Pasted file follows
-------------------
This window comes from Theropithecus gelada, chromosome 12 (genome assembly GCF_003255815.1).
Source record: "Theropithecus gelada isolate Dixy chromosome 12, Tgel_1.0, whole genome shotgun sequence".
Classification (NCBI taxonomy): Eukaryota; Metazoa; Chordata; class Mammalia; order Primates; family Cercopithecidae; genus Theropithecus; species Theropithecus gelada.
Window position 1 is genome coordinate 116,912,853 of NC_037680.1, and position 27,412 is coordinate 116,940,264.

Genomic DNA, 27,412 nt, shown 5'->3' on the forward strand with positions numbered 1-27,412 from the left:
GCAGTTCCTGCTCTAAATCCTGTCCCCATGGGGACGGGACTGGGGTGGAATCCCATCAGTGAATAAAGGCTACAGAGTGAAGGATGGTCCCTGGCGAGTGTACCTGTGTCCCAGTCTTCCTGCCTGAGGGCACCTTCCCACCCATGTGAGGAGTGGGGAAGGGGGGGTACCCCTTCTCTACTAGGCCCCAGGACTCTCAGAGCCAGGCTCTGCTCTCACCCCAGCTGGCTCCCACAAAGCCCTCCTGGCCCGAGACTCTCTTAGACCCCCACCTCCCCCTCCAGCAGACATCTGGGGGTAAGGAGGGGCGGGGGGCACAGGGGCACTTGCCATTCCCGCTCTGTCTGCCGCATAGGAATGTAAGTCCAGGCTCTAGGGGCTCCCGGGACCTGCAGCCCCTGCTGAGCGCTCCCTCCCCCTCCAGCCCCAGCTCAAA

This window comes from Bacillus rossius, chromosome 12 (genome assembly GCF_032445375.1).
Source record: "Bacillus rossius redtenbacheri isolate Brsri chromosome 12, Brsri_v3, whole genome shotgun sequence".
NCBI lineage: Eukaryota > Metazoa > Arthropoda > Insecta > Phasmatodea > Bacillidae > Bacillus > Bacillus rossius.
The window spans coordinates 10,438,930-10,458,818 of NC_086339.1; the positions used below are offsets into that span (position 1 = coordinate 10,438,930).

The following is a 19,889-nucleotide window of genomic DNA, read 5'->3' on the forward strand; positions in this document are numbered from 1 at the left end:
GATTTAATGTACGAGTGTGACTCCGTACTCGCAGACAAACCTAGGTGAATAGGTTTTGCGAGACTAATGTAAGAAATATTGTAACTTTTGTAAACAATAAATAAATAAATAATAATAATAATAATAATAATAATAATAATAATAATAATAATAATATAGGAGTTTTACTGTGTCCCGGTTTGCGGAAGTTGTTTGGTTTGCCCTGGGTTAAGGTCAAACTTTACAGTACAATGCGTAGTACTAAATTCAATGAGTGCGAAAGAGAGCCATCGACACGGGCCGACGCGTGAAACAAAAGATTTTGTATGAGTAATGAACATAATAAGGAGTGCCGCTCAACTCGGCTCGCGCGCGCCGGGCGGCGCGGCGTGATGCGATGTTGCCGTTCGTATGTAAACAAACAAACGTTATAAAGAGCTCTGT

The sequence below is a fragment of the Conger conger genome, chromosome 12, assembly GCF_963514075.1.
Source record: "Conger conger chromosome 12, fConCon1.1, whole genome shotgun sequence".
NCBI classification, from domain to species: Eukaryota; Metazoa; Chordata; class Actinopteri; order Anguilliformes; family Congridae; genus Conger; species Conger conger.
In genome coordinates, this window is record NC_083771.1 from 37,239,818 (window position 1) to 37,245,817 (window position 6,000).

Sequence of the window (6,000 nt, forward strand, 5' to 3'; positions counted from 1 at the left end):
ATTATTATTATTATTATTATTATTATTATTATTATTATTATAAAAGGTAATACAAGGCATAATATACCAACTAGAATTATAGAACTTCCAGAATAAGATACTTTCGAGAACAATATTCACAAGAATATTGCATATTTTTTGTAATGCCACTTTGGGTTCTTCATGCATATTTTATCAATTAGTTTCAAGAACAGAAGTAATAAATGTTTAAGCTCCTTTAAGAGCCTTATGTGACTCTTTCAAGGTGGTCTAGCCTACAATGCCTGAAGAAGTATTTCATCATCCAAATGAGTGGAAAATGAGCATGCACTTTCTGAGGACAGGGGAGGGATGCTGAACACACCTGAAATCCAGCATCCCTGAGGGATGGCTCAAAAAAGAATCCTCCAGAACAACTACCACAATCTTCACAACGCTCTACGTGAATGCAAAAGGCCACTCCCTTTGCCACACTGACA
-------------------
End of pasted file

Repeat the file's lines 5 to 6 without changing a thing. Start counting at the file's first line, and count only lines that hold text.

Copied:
Genomic DNA, 27,412 nt, shown 5'->3' on the forward strand with positions numbered 1-27,412 from the left:
GCAGTTCCTGCTCTAAATCCTGTCCCCATGGGGACGGGACTGGGGTGGAATCCCATCAGTGAATAAAGGCTACAGAGTGAAGGATGGTCCCTGGCGAGTGTACCTGTGTCCCAGTCTTCCTGCCTGAGGGCACCTTCCCACCCATGTGAGGAGTGGGGAAGGGGGGGTACCCCTTCTCTACTAGGCCCCAGGACTCTCAGAGCCAGGCTCTGCTCTCACCCCAGCTGGCTCCCACAAAGCCCTCCTGGCCCGAGACTCTCTTAGACCCCCACCTCCCCCTCCAGCAGACATCTGGGGGTAAGGAGGGGCGGGGGGCACAGGGGCACTTGCCATTCCCGCTCTGTCTGCCGCATAGGAATGTAAGTCCAGGCTCTAGGGGCTCCCGGGACCTGCAGCCCCTGCTGAGCGCTCCCTCCCCCTCCAGCCCCAGCTCAAA